In the history of the Philippine presidency, all Presidents who fought their successors ultimately lost.

One might include Andres Bonifacio in the roster of Philippine Presidents, which most historians don’t, but if one does, then he was the very first to have lost a fight with a successor, Emilio Aguinaldo.

Diosdado Macapagal fought his successor, Ferdinand E. Marcos, after the 1971 Constitution and into martial law and lost. In many ways, including through coup attempts, the same Ferdinand E. Marcos fought his successor, Corazon Aquino, and lost.  

More clearly now, however, Corazon Aquino picked a fight with a successor, Gloria Macapagal Arroyo, even taking to the streets to demand Gloria’s resignation, but lost, despite the legendary Cory popularity.

Today, Rodrigo Roa Duterte challenges his successor, Ferdinand R. Marcos, Jr. Will Duterte break the pattern of defeat?

Photo Screengrab CTTO

Today too, for starters, the proverbial “invisible forces” at war in Philippine society, namely, the U.S. and China, have intensified their conflict, which in great part explains the early Marcos-Duterte fight.

Under Duterte the Philippines had all but become a “Chinese province” except for the central fact that the defense treaties with the U.S. could not be abrogated without the approval of the Philippine Senate, which at that time would have been well-nigh impossible.

Declaring a “revolutionary government,” meaning setting aside the Senate and the Constitution, was an option that Duterte threatened to take but did not, for fear that he might be the first victim of the American-oriented-and-controlled Armed Forces of the Philippines. In the end, all that Chinese “investment” in Duterte just came to naught.

Thus, it was that the U.S. remained “in possession” of their erstwhile colony while China continued to be in a challenger position. For its part, of course, the Philippines always took the poise of independence, if not in deed, at least in words and more words.

For China, however, “hope springs eternal.” Firstly, their populist friend Duterte continues to be very popular. Secondly, he is mortally threatened by the International Criminal Court (ICC) for crimes against humanity, and the U.S., though not an ICC member, enjoys paramount influence in that court. Thirdly, the Philippine state is “failing”, if it has not already become a “failed state,” due in no small measure to the presence and influence of Chinese gambling and drug syndicates. Fourthly, Vice President Duterte, by her position, is just a breath away from the Presidency. Fifthly, it is Duterte’s firm belief that Marcos is on the U.S. and not on his side in his problem with the ICC. Sixthly, Duterte believes he can convince the people that Marcos is an extremely weak president who does not have it within him to be able to govern properly.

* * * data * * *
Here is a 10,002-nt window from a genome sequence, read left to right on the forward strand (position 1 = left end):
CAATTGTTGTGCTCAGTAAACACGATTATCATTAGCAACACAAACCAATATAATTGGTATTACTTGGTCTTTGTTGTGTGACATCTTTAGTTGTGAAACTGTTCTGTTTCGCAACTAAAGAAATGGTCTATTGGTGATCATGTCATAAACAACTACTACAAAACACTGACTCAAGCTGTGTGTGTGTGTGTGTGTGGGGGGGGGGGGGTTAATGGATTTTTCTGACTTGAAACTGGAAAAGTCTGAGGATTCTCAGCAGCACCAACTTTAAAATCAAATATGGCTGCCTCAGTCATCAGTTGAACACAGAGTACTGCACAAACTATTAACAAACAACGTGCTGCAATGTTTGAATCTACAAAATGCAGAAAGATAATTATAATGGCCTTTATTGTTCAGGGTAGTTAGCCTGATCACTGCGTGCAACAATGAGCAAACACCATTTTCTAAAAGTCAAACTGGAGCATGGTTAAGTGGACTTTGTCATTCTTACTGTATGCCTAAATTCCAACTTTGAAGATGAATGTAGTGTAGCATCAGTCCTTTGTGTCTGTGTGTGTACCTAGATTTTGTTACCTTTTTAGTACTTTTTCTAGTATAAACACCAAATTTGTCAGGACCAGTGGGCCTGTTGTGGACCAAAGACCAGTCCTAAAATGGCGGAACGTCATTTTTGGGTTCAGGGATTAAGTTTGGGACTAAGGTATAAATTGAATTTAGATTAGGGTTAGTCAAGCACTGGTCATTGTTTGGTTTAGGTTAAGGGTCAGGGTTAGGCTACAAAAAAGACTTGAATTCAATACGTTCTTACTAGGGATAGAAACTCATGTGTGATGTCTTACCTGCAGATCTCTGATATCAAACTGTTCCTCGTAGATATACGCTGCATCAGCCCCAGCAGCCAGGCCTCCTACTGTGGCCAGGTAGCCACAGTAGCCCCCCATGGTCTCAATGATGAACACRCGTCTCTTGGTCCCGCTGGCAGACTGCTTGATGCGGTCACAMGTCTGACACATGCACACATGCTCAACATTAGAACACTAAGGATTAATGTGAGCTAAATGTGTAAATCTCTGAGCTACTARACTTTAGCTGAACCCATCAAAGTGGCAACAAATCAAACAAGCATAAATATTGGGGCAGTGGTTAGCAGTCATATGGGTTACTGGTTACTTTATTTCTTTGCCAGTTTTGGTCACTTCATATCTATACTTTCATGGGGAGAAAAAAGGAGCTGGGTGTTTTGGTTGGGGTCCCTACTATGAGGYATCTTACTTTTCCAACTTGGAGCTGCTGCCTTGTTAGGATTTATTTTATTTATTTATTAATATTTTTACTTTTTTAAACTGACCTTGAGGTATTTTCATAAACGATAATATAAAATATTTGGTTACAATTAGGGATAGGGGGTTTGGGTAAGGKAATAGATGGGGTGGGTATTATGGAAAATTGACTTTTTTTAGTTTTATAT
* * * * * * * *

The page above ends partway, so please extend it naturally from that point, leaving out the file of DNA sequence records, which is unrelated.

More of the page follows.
Given all these (and probably more), the return of Duterte to the presidency, from this standpoint, has become not only desirable but categorically imperative.

And, indeed, Rodrigo R. Duterte, former Philippine President, lost no time in declaring all-out war on Ferdinand R. Marcos, incumbent President of the Republic. His public declaration included the clear statement that if Marcos would stay on much longer, he, former President Duterte, would prefer taking all of Mindanao with him in secession.

His public admission of a last-minute haul of 500 licensed firearms made some of his die-hard followers remark that arresting him if indicted by the ICC, won’t be a walk in the park.

One may now expect the opposing strategies of consolidation and destabilization to characterize the Marcos administration and the Duterte opposition respectively. It will not be easy for either side.

The first item in the opposition agenda might be the age-old system of corruption that has characterized Philippine governance from the very beginning to date. Has it become unbearable? Or, because it is systemic, have the people again learned to live with it?

Are the moral and military institutions sufficiently aware of what is going on? Will they lead as agents of authentic change?

If they do, they can effectively help TRANSFORM a national exasperation with the status quo into a strong NATIONAL SENTIMENT rejecting all trapos (traditional politicians) and business-as-usual politics, for which a new Coalition of Patriotism must be organized to enable us to make the transition to a patriotically transformed Philippines. (FINIS)